Chemical, tensile and hardness tests were performed along with SEM to Determine Cause
We performed metallurgical and engineering evaluations on cracks that developed during qualification testing on an aluminum actuator arm of an aircraft landing gear.
Chemical, tensile and hardness tests were performed, along with visual and SEM examinations. Visual examination was performed at moderate magnifications using an optical stereomicroscope. On the outside diameter (OD) surface no cracks were observed in the marked and sanded area. On the inside diameter (ID) surface a small longitudinal crack was observed.
The surface of the tube in the marked area was further examined at higher magnifications using a scanning electron microscope (SEM) equipped with an energy dispersive x-ray spectrometer (EDS).
The scanning electron microscope revealed that the fracture had initiated at one location on the inside diameter surface. The longitudinal crack in the aluminum tube was found to actually consist of three separate cracks that had linked together and initiated on the inside diameter surface. The crack was found to be brittle in nature and no evidence of fatigue was observed. Pit-like flaws were observed on the ID surface of the tube that were found as deep as 0.0013 inches.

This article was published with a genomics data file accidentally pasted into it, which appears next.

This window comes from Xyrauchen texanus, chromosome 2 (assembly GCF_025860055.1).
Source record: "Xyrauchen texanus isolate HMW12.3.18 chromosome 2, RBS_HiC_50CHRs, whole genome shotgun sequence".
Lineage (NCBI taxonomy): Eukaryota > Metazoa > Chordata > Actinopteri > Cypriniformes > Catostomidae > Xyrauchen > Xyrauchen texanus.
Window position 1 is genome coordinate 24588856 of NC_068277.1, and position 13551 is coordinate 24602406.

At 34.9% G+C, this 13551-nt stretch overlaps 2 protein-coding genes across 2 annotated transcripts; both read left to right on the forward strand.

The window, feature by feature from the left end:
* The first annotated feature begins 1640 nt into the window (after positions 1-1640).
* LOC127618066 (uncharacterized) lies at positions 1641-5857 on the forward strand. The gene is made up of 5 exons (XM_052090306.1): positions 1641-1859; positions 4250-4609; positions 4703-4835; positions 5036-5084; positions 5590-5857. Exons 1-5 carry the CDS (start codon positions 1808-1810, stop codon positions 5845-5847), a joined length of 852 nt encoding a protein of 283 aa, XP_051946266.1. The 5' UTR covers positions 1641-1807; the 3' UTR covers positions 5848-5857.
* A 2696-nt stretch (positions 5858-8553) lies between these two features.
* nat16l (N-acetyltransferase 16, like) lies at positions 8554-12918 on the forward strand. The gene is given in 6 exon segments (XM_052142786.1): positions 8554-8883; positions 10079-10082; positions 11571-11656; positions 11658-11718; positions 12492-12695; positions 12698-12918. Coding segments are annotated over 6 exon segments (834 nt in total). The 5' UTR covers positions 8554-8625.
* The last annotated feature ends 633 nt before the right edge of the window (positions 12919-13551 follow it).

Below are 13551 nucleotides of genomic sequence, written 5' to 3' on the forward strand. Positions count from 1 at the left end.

The pits may be sufficient to produce local cracking at the very low end of the fracture distribution curve. We recommended finite element analysis as well as fracture mechanics analysis to verify. By quantifying the size of the elongated pits which are significant to the cracking problem, the machining processes can be modified and/or heat treatment to eliminate the problem.
We perform Materials & Metallurgical Consulting – on various equipment for clients in industries including energy, petrochemical and aerospace.